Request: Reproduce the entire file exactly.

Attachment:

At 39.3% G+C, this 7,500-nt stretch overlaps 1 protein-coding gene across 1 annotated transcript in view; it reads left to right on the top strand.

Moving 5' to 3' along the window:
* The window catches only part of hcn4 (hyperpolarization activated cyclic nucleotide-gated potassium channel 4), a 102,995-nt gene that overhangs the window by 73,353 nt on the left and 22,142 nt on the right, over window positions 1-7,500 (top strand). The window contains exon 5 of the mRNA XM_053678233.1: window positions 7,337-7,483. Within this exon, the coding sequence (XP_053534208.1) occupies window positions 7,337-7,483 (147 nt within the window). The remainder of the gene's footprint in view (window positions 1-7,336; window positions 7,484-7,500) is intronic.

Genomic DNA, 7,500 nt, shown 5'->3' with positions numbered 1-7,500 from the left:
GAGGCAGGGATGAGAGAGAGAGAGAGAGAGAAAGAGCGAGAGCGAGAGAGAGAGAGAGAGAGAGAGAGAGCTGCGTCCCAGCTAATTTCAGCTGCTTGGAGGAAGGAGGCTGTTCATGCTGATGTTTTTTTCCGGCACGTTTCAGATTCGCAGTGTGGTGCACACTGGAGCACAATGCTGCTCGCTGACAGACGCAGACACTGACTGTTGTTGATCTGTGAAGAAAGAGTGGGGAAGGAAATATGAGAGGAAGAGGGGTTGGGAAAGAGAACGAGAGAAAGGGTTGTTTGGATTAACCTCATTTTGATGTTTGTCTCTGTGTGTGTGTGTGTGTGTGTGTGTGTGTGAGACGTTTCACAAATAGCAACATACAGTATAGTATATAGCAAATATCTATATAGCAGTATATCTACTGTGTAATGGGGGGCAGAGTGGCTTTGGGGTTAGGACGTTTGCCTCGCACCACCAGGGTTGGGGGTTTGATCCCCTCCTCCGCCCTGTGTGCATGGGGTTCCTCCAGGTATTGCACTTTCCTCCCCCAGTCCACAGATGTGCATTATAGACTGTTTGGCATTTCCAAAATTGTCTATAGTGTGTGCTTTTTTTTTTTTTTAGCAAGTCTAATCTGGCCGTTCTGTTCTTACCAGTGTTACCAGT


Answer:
At 39.3% G+C, this 7,500-nt stretch overlaps 1 protein-coding gene across 1 annotated transcript in view; it reads left to right on the top strand.

Moving 5' to 3' along the window:
* The window catches only part of hcn4 (hyperpolarization activated cyclic nucleotide-gated potassium channel 4), a 102,995-nt gene that overhangs the window by 73,353 nt on the left and 22,142 nt on the right, over window positions 1-7,500 (top strand). The window contains exon 5 of the mRNA XM_053678233.1: window positions 7,337-7,483. Within this exon, the coding sequence (XP_053534208.1) occupies window positions 7,337-7,483 (147 nt within the window). The remainder of the gene's footprint in view (window positions 1-7,336; window positions 7,484-7,500) is intronic.

Genomic DNA, 7,500 nt, shown 5'->3' with positions numbered 1-7,500 from the left:
GAGGCAGGGATGAGAGAGAGAGAGAGAGAGAAAGAGCGAGAGCGAGAGAGAGAGAGAGAGAGAGAGAGAGCTGCGTCCCAGCTAATTTCAGCTGCTTGGAGGAAGGAGGCTGTTCATGCTGATGTTTTTTTCCGGCACGTTTCAGATTCGCAGTGTGGTGCACACTGGAGCACAATGCTGCTCGCTGACAGACGCAGACACTGACTGTTGTTGATCTGTGAAGAAAGAGTGGGGAAGGAAATATGAGAGGAAGAGGGGTTGGGAAAGAGAACGAGAGAAAGGGTTGTTTGGATTAACCTCATTTTGATGTTTGTCTCTGTGTGTGTGTGTGTGTGTGTGTGTGTGTGAGACGTTTCACAAATAGCAACATACAGTATAGTATATAGCAAATATCTATATAGCAGTATATCTACTGTGTAATGGGGGGCAGAGTGGCTTTGGGGTTAGGACGTTTGCCTCGCACCACCAGGGTTGGGGGTTTGATCCCCTCCTCCGCCCTGTGTGCATGGGGTTCCTCCAGGTATTGCACTTTCCTCCCCCAGTCCACAGATGTGCATTATAGACTGTTTGGCATTTCCAAAATTGTCTATAGTGTGTGCTTTTTTTTTTTTTTAGCAAGTCTAATCTGGCCGTTCTGTTCTTACCAGTGTTACCAGT